When Hurricane Irma scraped its way up the Florida peninsula, it left the state’s electrical grid in pieces. Between 7 million and 10 million people lost power during the storm — as much as half of the state — and some vulnerable residents lost their lives in the sweltering days that followed. Meanwhile, tens of thousands of electrical workers from around the country rushed to the Sunshine State to repair damaged substations, utility poles, and transmission lines.

But in Palm Coast, on Florida’s eastern seaboard, midway between Daytona and St. Augustine, Jim Walden never lost power. As he and his wife listened to debris clattering off their roof, 24 solar panels and 10 kilowatt hours of battery storage kept their lights on and their refrigerator cool. Over the ensuing days, as electric utilities struggled to return power to Florida’s storm-wracked communities, the only thing Walden and his wife missed was their air conditioner (which would have drained their batteries too quickly).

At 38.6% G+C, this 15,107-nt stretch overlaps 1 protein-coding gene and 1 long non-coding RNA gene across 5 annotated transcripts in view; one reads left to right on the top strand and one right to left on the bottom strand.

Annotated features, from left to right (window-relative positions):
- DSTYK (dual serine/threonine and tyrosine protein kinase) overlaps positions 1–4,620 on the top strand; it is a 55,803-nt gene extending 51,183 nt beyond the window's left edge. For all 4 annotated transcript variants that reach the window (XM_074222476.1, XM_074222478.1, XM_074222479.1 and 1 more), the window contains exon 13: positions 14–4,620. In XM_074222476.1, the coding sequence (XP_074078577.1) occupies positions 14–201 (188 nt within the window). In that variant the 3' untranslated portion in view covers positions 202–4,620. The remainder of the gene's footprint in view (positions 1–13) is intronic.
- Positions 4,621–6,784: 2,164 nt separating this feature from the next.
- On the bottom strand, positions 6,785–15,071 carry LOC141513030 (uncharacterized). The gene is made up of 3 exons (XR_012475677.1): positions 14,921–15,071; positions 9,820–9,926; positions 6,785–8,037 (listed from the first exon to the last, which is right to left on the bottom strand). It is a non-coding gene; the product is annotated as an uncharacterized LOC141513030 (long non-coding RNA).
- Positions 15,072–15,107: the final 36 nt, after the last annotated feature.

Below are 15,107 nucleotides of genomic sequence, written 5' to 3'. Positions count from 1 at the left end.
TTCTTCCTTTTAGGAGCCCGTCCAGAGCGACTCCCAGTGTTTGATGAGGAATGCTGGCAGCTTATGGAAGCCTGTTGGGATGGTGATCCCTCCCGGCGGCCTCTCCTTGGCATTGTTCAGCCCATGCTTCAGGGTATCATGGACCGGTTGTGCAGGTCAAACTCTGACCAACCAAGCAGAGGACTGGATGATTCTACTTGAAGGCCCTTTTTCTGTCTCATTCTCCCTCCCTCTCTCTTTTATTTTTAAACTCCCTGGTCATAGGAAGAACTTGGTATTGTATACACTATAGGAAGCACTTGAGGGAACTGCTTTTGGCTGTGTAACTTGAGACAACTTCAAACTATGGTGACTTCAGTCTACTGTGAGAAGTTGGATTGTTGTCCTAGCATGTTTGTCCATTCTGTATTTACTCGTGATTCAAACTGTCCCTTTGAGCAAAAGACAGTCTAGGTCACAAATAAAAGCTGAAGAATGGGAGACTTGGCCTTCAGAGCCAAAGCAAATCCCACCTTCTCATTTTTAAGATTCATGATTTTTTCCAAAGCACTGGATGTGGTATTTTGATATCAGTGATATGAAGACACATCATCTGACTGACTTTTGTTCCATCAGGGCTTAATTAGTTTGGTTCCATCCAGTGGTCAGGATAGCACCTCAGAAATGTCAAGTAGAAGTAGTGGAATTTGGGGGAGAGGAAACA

“It worked flawlessly,” Walden says of his solar-plus-storage system. “We had plenty of power for the fans to keep us cool and the lights when you walk into the bathroom at night. The wife would even run her hairdryer off of it.”